QPP faces crisis

CPP’s healthy reserve should be used to cover Quebec’s shortfall: Report
By Shannon Klie
|Canadian HR Reporter|Last Updated: 02/21/2008

The Quebec Pension Plan (QPP) is facing a crisis and it is the economic and social responsibility of the federal government to use the Canada Pension Plan (CPP) to avert disaster, according to a retired federal bureaucrat.

Due to a steadily declining birth rate and a lower number of immigrants, the QPP reserve fund will most likely run out by 2051, according to the plan’s 2007 actuarial report. Meanwhile, the Office of the Chief Actuary projects the CPP reserve fund will continue to grow without any changes to contribution or benefit levels.

Given the CPP’s projected health, the federal government should lend a portion of the reserve fund to the QPP once its reserve runs dry, said Edward Tamagno, author of the Caledon Institute on Social Policy’s report

A Tale of Two Pension Plans


If nothing is done before the fund runs dry in 2051, the only other options would be to dramatically increase contributions in Quebec from 9.9 per cent of pay to 12.6 per cent or to drastically cut benefits, said Tamagno, a retired director general of Human Resources and Social Development Canada.

“Since the two plans began in 1966, one of the foundation stones of policy at both the federal level and the provincial level is that the two plans should have the same contribution rate,” said Tamagno. “If you’re paying the same retirement pension, but you’re charging some workers in Canada more than others, there’s a sense that it’s not fair.”

This drastic increase in contributions might also make some employers leave Quebec for a more economically friendly province, he said.

If benefits, which currently account for about 20 per cent of retirement income for Canadians, were cut in Quebec, many workers might leave the province to qualify for CPP benefits instead.

Until recently, both funds were thought to be sustainable indefinitely, without raising contributions or lowering benefit levels. This was due to changes in 1997 to increase contribution rates for both plans to 9.9 per cent of pay, freeze the year’s basic exemption at $3,500 and begin investing the CPP’s reserve in equities and stocks just like the QPP had been doing since 1966.

“Since then, a number of things have intervened that have changed the projections for the CPP to the better and the QPP, unfortunately for them, to the worse,” said Tamagno.

Because the QPP had been investing its reserve with the Caisse de dépot et placement de Québec since the creation of both plans, the majority of the fund was invested in stocks and equities when the tech bubble burst in 2000. As a result the QPP, like most private pension plans, lost a lot of money, said Tamagno.

However, only about seven per cent of the CPP reserve was invested in stocks and equities in 2000.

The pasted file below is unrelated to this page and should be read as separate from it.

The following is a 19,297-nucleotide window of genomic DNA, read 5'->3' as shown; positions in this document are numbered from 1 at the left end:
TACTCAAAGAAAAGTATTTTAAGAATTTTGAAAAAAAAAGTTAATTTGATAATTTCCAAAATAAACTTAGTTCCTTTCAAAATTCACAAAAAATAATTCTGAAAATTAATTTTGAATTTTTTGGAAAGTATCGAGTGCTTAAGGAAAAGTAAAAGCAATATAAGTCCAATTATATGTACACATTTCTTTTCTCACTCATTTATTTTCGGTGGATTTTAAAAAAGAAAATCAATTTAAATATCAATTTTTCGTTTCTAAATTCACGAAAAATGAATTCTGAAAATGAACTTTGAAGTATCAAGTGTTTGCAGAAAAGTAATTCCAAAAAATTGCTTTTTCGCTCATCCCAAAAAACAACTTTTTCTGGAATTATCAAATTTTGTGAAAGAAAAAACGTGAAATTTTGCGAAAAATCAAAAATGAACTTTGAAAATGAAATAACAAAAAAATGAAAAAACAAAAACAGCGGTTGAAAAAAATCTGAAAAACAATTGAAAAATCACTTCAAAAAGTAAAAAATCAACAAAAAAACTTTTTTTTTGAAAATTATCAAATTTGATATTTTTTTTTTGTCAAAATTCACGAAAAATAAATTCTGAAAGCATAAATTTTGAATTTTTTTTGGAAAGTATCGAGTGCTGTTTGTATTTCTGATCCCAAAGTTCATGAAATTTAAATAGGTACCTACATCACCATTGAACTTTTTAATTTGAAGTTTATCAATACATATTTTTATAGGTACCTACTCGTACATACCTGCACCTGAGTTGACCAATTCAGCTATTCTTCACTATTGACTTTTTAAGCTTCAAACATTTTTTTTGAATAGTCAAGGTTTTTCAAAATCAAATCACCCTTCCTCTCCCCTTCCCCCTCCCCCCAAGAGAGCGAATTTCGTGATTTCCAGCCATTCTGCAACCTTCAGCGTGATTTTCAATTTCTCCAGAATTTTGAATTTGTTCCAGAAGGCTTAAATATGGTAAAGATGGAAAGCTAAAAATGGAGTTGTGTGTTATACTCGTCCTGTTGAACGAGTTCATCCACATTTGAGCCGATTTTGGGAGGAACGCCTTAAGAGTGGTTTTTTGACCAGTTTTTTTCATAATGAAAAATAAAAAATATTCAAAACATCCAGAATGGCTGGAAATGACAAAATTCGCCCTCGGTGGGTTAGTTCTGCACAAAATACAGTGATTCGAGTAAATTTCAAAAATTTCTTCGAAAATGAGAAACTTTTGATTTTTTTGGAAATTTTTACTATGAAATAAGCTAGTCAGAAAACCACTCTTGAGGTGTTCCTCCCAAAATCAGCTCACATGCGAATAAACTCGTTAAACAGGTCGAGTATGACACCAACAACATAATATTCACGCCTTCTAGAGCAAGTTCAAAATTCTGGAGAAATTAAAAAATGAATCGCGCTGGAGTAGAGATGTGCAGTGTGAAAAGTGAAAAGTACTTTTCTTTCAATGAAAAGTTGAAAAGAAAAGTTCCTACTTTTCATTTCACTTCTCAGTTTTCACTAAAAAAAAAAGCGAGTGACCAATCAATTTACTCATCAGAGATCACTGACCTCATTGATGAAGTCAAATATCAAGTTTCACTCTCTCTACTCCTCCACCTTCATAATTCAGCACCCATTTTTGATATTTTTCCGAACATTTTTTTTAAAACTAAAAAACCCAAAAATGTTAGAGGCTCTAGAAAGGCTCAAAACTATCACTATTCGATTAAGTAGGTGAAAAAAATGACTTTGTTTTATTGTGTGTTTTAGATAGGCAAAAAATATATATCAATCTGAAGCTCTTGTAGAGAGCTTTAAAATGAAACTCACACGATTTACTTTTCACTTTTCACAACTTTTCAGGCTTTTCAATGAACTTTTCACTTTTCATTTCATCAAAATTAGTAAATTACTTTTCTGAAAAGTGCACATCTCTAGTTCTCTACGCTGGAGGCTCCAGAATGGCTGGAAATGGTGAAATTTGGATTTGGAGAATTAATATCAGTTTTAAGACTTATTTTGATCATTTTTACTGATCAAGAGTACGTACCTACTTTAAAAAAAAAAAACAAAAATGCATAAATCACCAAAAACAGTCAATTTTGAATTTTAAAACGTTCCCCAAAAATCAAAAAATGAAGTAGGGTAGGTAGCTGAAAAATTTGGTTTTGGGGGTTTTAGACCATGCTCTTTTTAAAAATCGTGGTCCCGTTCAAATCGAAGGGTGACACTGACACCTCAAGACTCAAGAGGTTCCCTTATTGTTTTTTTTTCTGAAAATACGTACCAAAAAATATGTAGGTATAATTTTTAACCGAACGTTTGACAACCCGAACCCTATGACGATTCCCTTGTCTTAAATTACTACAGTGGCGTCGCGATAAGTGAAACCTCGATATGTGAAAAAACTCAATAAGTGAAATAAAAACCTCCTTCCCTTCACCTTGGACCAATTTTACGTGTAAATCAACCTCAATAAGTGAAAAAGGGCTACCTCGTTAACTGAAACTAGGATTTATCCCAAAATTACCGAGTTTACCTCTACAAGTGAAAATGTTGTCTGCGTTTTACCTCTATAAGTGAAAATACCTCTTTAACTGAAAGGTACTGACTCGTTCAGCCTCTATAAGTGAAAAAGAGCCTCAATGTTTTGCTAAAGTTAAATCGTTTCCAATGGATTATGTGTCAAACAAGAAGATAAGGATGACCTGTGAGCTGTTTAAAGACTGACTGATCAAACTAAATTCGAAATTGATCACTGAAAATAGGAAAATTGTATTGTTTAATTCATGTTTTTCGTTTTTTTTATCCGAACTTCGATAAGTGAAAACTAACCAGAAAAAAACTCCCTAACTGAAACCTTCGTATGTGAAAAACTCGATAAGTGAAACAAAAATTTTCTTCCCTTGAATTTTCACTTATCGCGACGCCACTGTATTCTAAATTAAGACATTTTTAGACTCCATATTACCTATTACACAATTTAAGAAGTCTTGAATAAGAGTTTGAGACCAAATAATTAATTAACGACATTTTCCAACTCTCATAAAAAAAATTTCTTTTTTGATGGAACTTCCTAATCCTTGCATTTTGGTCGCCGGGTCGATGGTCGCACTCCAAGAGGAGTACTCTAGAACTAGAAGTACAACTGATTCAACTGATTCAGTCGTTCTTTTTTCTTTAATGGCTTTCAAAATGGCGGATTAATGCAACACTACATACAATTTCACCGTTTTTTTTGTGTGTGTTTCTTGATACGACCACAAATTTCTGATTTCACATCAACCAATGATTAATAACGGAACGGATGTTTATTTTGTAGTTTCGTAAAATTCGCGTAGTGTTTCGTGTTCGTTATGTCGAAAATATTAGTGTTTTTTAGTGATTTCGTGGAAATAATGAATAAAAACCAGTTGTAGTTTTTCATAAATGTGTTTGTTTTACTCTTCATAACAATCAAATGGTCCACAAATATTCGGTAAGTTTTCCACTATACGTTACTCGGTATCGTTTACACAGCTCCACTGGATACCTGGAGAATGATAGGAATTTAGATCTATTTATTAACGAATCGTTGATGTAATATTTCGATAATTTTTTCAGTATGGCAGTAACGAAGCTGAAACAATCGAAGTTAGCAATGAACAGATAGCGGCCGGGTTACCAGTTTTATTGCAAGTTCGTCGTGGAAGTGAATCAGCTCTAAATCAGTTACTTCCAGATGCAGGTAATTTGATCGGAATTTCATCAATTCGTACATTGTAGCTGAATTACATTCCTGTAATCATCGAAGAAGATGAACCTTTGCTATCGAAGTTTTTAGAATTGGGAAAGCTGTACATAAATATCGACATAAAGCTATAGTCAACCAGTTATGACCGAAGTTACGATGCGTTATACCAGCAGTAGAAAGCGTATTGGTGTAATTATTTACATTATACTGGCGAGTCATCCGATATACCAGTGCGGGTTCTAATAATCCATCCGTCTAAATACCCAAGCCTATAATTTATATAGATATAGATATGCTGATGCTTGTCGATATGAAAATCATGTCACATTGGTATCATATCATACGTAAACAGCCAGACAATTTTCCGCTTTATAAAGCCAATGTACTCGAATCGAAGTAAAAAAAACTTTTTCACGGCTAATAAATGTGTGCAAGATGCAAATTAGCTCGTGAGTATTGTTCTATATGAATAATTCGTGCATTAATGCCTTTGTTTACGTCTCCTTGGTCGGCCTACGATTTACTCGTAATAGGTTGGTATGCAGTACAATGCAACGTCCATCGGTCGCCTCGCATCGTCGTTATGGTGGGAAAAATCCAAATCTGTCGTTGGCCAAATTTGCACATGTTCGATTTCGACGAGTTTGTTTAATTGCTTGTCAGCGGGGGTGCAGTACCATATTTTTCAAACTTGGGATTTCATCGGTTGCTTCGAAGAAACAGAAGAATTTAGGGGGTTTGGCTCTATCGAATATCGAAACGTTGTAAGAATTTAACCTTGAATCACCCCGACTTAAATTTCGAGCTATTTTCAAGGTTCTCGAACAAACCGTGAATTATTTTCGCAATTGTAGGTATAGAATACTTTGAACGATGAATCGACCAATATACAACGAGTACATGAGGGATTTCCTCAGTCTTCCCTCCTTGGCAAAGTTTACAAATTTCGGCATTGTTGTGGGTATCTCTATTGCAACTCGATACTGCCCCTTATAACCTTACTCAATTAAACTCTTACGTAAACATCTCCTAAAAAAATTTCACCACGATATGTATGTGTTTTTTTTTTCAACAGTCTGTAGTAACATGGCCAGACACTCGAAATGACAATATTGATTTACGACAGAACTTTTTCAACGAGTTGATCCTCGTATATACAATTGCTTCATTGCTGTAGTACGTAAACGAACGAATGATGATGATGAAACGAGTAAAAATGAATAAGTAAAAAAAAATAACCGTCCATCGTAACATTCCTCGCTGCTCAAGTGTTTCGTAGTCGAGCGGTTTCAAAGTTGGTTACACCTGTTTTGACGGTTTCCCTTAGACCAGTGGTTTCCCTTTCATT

“The CPP was lucky, it was just starting to invest in stocks,” said Tamagno.

In 2006 the QPP reserve had rebounded and was at the levels predicted in 1997, but those projections hadn’t foreseen the demographic challenges Quebec would face.

From 2005 to 2051, the number of working-age people (aged 20 to 64) in Quebec will decline by six per cent. This is due to lower birth rates and lower immigration rates compared to the rest of Canada. Also, life expectancy is expected to increase, so retired people will be collecting benefits longer, further depleting the reserve fund.

In the rest of Canada, the Office of the Chief Actuary predicts the number of working-age people is expected to grow by 20 per cent in that same time, mostly due to immigration.

The CPP, conversely, has done better than projected in 1997. In fact, the CPP would be sustainable at a contribution rate of 9.8 per cent, a 0.1-percentage-point drop from current levels that represents a substantial surplus over time, said Tamagno.

“The CPP is not only doing well, it even has a bit of a cushion,” he said.

It’s that safety net that makes Tamagno’s proposal for the federal government to lend part of the CPP reserve fund to the QPP feasible. The Quebec government, in turn, would use government bonds as surety.

However, this solution means the Quebec government will still have a debt once the QPP fund runs out, said David Burke, retirement practice director at Watson Wyatt in Montreal.

“It’s probably more of a Band-Aid solution than a long-term, permanent one,” he said.

To run a healthy pension program, the cost should be in sync with benefits, he said, so when contributions no longer cover benefits, you either have to increase contributions or push back the retirement age.

“It’s true for the QPP, it’s true for the CPP and it’s true for any private, corporate plan,” he said.

Another, politically controversial, solution is to merge the CPP and QPP, said Burke. One of the main reasons the plans were created separately was because Quebec wanted to invest its reserve in the market but the rest of Canada did not. Now both funds are partially invested in the market, so there’s less reason to keep them separate, he said.

However, there would probably still be a shortfall and contributions would still need to be increased, said Burke.

“Even if you were to merge the QPP and CPP together, you’re diminishing the problem because it’s now amongst a much bigger plan, but it’s still there,” he said.

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